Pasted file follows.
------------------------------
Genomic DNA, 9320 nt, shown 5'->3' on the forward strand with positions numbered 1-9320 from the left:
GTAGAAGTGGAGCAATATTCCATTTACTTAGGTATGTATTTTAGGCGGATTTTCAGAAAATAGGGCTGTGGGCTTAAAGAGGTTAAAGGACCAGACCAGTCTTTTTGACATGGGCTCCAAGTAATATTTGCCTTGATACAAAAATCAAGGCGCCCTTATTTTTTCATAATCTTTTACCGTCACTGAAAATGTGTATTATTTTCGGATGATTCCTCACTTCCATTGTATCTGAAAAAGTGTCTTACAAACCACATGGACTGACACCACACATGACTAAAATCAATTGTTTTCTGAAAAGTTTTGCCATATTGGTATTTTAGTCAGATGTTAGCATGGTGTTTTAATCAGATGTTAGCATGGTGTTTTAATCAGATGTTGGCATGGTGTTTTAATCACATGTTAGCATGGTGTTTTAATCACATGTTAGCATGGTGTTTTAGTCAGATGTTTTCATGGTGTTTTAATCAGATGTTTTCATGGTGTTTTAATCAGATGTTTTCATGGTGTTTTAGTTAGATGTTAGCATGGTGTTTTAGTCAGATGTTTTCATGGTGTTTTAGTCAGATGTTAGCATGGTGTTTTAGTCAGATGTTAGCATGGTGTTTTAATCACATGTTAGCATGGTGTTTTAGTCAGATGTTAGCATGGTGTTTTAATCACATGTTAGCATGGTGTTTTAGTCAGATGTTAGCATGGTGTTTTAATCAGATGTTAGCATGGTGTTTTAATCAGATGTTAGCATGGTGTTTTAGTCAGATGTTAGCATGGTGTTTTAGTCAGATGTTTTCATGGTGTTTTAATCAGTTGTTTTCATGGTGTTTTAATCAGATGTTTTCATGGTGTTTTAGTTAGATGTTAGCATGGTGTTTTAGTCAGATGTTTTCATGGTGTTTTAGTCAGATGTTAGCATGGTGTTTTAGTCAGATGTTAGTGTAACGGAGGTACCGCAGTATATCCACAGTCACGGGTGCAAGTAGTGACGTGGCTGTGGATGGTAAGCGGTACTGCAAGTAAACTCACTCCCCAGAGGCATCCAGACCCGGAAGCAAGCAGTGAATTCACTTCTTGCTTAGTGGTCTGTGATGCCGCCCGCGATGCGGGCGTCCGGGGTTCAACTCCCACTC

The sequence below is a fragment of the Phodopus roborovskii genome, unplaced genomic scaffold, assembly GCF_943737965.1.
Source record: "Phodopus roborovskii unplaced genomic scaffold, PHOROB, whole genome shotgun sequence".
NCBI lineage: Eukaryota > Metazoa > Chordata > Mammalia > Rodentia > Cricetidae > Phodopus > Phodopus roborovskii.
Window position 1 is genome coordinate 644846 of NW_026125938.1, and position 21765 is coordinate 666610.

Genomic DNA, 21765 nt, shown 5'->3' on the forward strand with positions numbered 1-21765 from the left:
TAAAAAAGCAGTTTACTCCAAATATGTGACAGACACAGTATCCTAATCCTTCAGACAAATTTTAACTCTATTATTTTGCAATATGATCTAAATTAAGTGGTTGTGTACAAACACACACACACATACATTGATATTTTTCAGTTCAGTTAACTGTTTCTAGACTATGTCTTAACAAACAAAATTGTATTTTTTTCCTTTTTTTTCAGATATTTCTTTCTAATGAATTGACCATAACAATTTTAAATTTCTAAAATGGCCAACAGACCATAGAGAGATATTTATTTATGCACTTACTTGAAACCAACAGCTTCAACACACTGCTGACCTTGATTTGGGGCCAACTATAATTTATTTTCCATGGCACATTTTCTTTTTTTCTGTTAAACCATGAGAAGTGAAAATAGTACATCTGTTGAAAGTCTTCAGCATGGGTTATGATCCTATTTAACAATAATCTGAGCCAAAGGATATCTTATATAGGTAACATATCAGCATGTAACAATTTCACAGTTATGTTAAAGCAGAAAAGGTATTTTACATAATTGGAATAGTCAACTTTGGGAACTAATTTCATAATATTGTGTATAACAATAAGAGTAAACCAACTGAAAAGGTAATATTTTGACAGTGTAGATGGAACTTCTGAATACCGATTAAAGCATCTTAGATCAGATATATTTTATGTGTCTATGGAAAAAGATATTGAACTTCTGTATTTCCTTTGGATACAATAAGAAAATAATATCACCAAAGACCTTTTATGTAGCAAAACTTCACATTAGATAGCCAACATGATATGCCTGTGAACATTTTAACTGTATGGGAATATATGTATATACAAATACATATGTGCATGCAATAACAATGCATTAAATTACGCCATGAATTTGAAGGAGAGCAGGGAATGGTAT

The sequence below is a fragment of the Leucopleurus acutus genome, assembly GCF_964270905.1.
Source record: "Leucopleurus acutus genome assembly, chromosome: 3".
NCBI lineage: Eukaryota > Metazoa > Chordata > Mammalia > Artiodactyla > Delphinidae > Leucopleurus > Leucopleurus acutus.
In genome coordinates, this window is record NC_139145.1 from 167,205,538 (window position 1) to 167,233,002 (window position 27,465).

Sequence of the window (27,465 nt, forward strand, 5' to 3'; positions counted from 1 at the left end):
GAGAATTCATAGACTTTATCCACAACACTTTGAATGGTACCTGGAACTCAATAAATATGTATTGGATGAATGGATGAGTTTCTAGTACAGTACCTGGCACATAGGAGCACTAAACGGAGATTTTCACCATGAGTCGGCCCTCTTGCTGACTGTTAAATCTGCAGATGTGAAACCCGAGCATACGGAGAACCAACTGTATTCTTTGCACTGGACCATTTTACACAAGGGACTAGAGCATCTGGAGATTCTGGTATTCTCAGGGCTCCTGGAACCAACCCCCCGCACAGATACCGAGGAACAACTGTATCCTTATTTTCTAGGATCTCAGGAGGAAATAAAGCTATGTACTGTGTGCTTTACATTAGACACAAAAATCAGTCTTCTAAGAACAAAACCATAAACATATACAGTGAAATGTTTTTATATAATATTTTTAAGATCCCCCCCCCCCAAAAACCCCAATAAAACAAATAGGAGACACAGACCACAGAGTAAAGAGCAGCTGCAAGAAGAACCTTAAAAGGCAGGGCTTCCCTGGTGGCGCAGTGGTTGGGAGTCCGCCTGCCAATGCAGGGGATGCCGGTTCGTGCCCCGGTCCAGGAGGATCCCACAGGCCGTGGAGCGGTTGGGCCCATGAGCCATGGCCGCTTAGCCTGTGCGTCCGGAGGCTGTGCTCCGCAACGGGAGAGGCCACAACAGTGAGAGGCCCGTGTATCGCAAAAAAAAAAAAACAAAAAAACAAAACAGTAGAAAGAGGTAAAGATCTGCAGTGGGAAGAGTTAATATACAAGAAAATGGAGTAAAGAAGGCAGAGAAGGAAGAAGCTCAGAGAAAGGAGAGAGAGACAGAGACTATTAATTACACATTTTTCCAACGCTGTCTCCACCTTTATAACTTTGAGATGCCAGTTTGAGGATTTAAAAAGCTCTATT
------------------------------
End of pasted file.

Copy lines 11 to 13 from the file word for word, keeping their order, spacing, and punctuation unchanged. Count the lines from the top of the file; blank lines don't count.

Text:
NCBI lineage: Eukaryota > Metazoa > Chordata > Mammalia > Artiodactyla > Delphinidae > Leucopleurus > Leucopleurus acutus.
In genome coordinates, this window is record NC_139145.1 from 167,205,538 (window position 1) to 167,233,002 (window position 27,465).

Sequence of the window (27,465 nt, forward strand, 5' to 3'; positions counted from 1 at the left end):